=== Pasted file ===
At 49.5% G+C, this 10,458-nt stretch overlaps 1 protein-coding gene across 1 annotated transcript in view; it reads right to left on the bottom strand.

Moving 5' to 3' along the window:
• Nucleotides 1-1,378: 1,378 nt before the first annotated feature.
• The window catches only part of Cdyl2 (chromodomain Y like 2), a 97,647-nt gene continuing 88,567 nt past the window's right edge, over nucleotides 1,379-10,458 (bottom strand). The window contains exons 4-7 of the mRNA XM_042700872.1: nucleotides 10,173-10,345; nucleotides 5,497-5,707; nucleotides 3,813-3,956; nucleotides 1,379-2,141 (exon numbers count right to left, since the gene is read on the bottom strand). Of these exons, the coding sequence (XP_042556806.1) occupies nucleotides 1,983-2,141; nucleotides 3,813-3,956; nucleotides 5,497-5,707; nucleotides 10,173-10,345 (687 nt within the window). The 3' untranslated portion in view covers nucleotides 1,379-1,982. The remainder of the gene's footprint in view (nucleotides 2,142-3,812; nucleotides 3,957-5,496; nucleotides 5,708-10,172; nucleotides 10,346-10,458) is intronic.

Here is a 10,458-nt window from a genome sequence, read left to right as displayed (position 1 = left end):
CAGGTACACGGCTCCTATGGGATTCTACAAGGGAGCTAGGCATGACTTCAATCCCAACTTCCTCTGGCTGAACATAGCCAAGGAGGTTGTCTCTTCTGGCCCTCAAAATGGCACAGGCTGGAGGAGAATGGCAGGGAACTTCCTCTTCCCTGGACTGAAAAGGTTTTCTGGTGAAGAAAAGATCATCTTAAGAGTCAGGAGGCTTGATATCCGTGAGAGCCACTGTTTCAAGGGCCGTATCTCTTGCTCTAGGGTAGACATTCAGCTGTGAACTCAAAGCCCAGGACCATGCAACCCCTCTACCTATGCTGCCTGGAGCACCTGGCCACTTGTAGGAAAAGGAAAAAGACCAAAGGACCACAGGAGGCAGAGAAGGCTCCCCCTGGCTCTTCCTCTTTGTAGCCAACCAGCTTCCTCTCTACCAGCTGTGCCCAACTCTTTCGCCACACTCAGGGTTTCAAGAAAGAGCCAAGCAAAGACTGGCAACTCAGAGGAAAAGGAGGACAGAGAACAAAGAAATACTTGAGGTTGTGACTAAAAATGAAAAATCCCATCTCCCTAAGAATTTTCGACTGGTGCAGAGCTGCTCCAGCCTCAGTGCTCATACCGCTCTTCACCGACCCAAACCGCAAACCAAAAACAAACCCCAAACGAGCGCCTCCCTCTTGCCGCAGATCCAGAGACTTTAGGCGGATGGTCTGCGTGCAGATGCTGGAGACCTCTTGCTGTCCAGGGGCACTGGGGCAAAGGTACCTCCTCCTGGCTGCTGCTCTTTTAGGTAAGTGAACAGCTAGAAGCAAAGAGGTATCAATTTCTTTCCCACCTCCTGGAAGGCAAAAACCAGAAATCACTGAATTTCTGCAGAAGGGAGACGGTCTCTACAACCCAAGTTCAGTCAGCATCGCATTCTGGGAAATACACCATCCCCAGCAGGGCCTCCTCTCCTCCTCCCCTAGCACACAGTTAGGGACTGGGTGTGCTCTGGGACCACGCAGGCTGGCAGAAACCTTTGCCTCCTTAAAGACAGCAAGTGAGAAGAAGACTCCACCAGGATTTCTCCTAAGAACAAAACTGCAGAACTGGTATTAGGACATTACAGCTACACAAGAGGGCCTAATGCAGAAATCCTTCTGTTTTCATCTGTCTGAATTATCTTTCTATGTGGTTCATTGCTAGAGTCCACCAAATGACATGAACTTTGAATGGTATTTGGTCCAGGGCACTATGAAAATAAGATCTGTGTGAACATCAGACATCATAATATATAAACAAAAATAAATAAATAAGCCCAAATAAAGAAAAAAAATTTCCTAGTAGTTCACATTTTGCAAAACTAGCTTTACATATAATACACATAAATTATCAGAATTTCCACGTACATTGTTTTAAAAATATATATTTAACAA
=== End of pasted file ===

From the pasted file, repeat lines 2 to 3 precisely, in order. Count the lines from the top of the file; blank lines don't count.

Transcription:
Moving 5' to 3' along the window:
• Nucleotides 1-1,378: 1,378 nt before the first annotated feature.